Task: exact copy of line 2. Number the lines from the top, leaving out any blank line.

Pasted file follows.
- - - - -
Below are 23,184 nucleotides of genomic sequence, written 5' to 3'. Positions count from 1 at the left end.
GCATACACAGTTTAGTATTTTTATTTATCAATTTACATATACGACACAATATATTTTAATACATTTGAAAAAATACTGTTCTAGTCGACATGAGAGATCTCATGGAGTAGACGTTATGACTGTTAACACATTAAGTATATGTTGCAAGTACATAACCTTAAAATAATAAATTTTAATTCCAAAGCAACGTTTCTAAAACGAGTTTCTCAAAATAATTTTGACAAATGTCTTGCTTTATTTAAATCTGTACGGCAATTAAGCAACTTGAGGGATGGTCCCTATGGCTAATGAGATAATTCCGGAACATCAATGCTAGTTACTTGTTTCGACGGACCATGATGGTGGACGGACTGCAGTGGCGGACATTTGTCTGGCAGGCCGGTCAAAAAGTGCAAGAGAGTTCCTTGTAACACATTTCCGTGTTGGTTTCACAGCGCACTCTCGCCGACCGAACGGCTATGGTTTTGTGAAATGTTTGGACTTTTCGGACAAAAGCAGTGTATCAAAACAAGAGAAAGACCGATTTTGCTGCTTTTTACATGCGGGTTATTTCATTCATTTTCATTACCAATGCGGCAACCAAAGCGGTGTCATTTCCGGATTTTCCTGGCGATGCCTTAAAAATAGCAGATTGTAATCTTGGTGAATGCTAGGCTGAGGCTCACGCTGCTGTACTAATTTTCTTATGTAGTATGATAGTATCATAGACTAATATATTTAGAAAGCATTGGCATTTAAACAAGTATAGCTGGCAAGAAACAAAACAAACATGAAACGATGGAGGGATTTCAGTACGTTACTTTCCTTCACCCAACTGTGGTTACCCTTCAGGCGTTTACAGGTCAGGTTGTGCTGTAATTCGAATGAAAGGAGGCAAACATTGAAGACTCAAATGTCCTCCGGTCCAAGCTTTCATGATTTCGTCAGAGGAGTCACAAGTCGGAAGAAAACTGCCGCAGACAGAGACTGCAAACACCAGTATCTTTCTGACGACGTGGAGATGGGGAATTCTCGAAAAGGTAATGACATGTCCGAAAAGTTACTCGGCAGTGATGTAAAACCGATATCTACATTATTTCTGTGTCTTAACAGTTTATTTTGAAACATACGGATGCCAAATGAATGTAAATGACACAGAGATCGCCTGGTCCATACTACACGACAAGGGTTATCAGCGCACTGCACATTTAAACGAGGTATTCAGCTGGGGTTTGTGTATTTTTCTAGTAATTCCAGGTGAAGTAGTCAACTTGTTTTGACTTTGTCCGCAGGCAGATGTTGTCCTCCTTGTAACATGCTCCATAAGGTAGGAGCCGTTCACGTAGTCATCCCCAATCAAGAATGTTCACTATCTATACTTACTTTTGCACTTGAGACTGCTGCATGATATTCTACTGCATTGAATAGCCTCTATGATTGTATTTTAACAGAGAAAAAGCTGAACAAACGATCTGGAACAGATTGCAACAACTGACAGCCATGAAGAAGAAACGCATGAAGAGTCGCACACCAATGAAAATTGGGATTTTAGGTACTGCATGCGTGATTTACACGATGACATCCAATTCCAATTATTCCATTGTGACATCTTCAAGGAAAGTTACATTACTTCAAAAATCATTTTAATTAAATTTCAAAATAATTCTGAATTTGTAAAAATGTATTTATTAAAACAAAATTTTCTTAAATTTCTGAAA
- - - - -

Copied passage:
GCATACACAGTTTAGTATTTTTATTTATCAATTTACATATACGACACAATATATTTTAATACATTTGAAAAAATACTGTTCTAGTCGACATGAGAGATCTCATGGAGTAGACGTTATGACTGTTAACACATTAAGTATATGTTGCAAGTACATAACCTTAAAATAATAAATTTTAATTCCAAAGCAACGTTTCTAAAACGAGTTTCTCAAAATAATTTTGACAAATGTCTTGCTTTATTTAAATCTGTACGGCAATTAAGCAACTTGAGGGATGGTCCCTATGGCTAATGAGATAATTCCGGAACATCAATGCTAGTTACTTGTTTCGACGGACCATGATGGTGGACGGACTGCAGTGGCGGACATTTGTCTGGCAGGCCGGTCAAAAAGTGCAAGAGAGTTCCTTGTAACACATTTCCGTGTTGGTTTCACAGCGCACTCTCGCCGACCGAACGGCTATGGTTTTGTGAAATGTTTGGACTTTTCGGACAAAAGCAGTGTATCAAAACAAGAGAAAGACCGATTTTGCTGCTTTTTACATGCGGGTTATTTCATTCATTTTCATTACCAATGCGGCAACCAAAGCGGTGTCATTTCCGGATTTTCCTGGCGATGCCTTAAAAATAGCAGATTGTAATCTTGGTGAATGCTAGGCTGAGGCTCACGCTGCTGTACTAATTTTCTTATGTAGTATGATAGTATCATAGACTAATATATTTAGAAAGCATTGGCATTTAAACAAGTATAGCTGGCAAGAAACAAAACAAACATGAAACGATGGAGGGATTTCAGTACGTTACTTTCCTTCACCCAACTGTGGTTACCCTTCAGGCGTTTACAGGTCAGGTTGTGCTGTAATTCGAATGAAAGGAGGCAAACATTGAAGACTCAAATGTCCTCCGGTCCAAGCTTTCATGATTTCGTCAGAGGAGTCACAAGTCGGAAGAAAACTGCCGCAGACAGAGACTGCAAACACCAGTATCTTTCTGACGACGTGGAGATGGGGAATTCTCGAAAAGGTAATGACATGTCCGAAAAGTTACTCGGCAGTGATGTAAAACCGATATCTACATTATTTCTGTGTCTTAACAGTTTATTTTGAAACATACGGATGCCAAATGAATGTAAATGACACAGAGATCGCCTGGTCCATACTACACGACAAGGGTTATCAGCGCACTGCACATTTAAACGAGGTATTCAGCTGGGGTTTGTGTATTTTTCTAGTAATTCCAGGTGAAGTAGTCAACTTGTTTTGACTTTGTCCGCAGGCAGATGTTGTCCTCCTTGTAACATGCTCCATAAGGTAGGAGCCGTTCACGTAGTCATCCCCAATCAAGAATGTTCACTATCTATACTTACTTTTGCACTTGAGACTGCTGCATGATATTCTACTGCATTGAATAGCCTCTATGATTGTATTTTAACAGAGAAAAAGCTGAACAAACGATCTGGAACAGATTGCAACAACTGACAGCCATGAAGAAGAAACGCATGAAGAGTCGCACACCAATGAAAATTGGGATTTTAGGTACTGCATGCGTGATTTACACGATGACATCCAATTCCAATTATTCCATTGTGACATCTTCAAGGAAAGTTACATTACTTCAAAAATCATTTTAATTAAATTTCAAAATAATTCTGAATTTGTAAAAATGTATTTATTAAAACAAAATTTTCTTAAATTTCTGAAA